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The Governance of Credit Rating Agencies

Regulatory Regimes and Liability Issues

Andrea Miglionico

The global crisis revealed that credit rating agencies (CRAs) are capable of bringing about potential distortions in the financial sector, thereby resulting in a reduction in market confidence which, in turn, influences negotiations and expectations. CRAs need to be held accountable for lack of transparency and inaccurate ratings, however the existing regulatory framework does not secure adequate investor protection. This book provides a new and important contribution to research in the area, at a crucial time in the debate around financial regulation and investment regimes.
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Andrea Miglionico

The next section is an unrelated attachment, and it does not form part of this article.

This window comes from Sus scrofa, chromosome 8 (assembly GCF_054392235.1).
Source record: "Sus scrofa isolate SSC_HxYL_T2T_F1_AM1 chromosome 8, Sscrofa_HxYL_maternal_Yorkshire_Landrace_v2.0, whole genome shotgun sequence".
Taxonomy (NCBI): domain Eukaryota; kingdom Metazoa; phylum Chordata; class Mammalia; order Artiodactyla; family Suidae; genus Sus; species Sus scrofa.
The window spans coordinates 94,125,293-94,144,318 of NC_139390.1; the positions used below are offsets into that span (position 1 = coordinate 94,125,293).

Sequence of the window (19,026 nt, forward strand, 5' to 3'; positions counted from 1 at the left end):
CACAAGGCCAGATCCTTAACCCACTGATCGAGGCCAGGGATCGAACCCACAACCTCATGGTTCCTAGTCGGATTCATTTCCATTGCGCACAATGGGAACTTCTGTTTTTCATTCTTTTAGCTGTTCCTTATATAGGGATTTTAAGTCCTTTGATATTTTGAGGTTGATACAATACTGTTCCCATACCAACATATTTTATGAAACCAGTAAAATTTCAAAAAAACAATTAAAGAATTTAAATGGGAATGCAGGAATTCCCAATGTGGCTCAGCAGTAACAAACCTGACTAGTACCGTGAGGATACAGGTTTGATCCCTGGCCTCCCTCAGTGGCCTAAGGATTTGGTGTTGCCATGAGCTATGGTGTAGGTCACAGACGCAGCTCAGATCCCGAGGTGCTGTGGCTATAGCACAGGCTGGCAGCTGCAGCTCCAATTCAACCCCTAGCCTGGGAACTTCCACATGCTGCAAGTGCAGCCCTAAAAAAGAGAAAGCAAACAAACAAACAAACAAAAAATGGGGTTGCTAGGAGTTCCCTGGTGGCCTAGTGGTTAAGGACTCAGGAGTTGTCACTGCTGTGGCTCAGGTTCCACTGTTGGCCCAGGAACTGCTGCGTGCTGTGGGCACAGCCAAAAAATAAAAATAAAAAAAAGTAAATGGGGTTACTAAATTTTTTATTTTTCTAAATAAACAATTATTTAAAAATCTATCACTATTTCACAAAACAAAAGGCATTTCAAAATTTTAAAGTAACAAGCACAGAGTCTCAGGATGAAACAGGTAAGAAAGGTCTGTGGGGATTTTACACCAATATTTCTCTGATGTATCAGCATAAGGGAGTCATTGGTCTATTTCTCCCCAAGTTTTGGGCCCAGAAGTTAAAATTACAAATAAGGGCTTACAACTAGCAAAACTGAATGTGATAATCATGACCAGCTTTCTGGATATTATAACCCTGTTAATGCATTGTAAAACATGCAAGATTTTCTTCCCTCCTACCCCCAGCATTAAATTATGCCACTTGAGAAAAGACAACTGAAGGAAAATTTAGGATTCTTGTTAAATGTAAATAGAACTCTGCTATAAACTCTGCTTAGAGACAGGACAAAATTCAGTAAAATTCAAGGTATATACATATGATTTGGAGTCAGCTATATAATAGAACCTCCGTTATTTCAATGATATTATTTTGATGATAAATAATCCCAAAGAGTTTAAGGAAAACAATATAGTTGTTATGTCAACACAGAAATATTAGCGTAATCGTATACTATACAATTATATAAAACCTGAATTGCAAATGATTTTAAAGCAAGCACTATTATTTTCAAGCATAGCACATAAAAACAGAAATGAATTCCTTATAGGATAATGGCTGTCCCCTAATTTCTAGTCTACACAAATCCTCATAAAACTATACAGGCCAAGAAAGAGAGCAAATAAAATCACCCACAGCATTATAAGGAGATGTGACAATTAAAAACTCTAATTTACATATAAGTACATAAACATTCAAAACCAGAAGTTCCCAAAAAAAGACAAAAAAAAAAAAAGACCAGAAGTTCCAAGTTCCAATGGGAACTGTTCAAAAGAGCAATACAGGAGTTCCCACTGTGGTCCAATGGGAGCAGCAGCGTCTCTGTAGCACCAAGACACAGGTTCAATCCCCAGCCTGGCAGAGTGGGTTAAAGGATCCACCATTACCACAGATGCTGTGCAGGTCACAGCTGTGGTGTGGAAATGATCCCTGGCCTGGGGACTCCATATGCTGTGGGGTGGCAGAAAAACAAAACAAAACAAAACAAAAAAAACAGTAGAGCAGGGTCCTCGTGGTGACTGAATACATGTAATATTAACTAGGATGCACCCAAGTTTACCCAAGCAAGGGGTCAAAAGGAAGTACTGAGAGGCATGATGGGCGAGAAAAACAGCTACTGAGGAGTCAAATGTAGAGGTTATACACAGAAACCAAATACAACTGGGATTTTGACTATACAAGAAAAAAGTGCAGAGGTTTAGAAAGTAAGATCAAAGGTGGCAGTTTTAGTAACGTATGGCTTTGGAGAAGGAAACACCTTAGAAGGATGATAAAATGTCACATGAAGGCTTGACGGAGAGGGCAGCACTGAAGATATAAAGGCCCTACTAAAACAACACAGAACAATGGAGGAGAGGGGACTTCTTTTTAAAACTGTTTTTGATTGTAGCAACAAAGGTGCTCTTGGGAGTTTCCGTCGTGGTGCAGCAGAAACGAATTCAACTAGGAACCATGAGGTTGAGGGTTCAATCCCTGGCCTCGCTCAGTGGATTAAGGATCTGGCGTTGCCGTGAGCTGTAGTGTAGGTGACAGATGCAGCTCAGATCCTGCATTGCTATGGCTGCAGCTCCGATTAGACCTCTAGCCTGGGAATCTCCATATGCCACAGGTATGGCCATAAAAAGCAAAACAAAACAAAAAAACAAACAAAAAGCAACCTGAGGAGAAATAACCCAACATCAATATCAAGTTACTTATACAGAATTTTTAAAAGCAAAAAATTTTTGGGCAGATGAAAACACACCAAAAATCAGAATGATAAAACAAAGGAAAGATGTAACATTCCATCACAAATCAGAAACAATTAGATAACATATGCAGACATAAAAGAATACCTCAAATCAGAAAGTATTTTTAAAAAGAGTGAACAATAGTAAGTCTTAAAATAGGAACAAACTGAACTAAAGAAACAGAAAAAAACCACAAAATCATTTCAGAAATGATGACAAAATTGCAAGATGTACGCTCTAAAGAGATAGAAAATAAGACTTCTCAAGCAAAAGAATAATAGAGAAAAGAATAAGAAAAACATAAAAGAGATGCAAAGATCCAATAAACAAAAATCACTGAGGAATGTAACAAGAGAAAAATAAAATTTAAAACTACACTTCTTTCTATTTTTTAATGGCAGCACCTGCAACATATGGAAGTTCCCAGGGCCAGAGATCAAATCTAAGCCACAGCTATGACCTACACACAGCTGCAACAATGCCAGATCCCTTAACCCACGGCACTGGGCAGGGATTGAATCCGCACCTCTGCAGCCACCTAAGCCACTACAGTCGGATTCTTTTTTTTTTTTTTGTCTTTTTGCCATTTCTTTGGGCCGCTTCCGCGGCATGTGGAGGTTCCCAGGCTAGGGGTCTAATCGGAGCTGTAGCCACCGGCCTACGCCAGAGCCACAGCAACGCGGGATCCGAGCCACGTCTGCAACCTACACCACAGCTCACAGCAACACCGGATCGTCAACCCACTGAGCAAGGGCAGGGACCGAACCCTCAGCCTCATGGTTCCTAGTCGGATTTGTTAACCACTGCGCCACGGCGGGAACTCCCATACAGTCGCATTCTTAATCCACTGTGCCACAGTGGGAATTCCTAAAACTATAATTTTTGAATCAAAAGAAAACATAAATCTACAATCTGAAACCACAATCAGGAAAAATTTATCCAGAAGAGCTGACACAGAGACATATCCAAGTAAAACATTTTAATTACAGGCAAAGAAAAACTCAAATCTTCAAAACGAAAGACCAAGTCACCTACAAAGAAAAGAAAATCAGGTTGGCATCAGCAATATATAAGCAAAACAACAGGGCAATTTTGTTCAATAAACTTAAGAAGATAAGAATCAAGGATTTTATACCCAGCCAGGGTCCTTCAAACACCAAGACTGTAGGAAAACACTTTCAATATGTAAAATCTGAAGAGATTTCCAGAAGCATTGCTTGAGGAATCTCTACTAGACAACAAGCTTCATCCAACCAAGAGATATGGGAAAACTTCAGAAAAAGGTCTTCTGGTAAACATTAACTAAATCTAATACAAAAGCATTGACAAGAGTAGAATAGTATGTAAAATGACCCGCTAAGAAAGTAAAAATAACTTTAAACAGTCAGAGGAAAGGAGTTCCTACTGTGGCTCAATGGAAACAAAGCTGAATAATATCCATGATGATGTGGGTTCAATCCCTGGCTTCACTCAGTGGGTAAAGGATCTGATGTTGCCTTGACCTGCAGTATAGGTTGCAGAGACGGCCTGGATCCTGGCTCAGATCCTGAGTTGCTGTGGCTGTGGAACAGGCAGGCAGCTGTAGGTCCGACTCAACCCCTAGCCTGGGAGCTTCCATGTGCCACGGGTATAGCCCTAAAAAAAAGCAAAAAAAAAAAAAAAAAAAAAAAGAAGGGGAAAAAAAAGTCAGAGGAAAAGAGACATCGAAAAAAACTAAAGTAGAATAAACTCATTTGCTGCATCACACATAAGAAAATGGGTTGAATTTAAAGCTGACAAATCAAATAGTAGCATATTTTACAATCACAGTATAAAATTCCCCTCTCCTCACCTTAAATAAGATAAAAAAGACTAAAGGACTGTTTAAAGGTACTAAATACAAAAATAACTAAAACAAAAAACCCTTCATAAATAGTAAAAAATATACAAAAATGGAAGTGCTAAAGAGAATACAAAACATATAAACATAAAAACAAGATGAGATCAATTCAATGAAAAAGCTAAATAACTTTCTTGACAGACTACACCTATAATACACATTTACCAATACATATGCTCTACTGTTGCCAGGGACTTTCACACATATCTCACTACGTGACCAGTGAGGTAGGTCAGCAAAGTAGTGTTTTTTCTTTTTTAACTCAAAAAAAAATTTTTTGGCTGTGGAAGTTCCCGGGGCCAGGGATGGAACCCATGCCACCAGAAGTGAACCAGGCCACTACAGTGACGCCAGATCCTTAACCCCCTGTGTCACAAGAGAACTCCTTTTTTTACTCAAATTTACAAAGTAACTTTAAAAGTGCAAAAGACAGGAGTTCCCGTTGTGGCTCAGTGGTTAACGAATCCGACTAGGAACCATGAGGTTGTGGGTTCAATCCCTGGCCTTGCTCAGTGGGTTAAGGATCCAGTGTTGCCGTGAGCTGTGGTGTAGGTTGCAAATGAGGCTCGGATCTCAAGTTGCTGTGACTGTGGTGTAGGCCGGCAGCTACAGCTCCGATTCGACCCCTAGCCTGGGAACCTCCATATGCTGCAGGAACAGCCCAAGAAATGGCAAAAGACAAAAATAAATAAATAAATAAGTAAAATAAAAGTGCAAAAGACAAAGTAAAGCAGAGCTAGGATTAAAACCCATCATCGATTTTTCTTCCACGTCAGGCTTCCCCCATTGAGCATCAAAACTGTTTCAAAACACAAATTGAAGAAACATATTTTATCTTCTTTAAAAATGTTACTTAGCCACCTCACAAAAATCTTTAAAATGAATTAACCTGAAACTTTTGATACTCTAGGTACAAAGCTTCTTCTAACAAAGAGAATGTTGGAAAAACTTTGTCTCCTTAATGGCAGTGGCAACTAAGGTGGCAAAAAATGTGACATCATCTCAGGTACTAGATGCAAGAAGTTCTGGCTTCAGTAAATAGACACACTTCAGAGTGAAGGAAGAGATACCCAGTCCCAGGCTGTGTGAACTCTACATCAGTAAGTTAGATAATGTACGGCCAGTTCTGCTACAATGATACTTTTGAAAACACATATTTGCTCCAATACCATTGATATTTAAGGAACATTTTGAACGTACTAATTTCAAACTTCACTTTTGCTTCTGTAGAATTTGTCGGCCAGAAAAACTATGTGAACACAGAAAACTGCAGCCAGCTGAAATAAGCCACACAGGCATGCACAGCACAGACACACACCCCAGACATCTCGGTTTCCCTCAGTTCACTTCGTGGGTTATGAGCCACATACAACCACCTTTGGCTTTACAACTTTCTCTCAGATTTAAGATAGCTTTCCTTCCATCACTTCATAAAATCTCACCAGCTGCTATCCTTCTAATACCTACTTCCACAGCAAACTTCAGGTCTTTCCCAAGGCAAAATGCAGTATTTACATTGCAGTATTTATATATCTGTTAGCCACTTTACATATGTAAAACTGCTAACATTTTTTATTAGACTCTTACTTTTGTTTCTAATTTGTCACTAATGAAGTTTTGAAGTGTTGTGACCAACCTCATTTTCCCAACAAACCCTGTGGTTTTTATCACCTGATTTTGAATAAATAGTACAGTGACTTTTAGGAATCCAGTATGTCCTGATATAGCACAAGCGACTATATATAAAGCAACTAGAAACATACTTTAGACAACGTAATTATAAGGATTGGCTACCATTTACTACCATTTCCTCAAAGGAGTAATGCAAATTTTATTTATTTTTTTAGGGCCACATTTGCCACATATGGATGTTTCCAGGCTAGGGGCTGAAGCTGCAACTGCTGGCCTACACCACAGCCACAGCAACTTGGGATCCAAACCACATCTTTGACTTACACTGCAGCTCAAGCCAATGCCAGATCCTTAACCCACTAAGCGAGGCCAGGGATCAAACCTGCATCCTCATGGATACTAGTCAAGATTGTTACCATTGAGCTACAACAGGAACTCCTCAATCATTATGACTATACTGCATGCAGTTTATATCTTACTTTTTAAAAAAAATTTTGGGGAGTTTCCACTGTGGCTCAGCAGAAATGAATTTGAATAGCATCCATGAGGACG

Chapter 8 argues that the present system for regulating CRAs in the US is defective in terms of information asymmetries, an absence of transparency, conflicts of interest and limited competition. This chapter discusses a range of proposals aimed at reforming the current regulatory framework. It is suggested that CRAs should be treated in the same way as other professional financial intermediaries (such as auditors and financial analysts) by recasting their responsibilities in order to put them under professional duties entailing the requisite degree of care vis-à-vis investors. This chapter also observes that a civil liability regime for CRAs could constitute a system of investor protection over and above traditional regulation.

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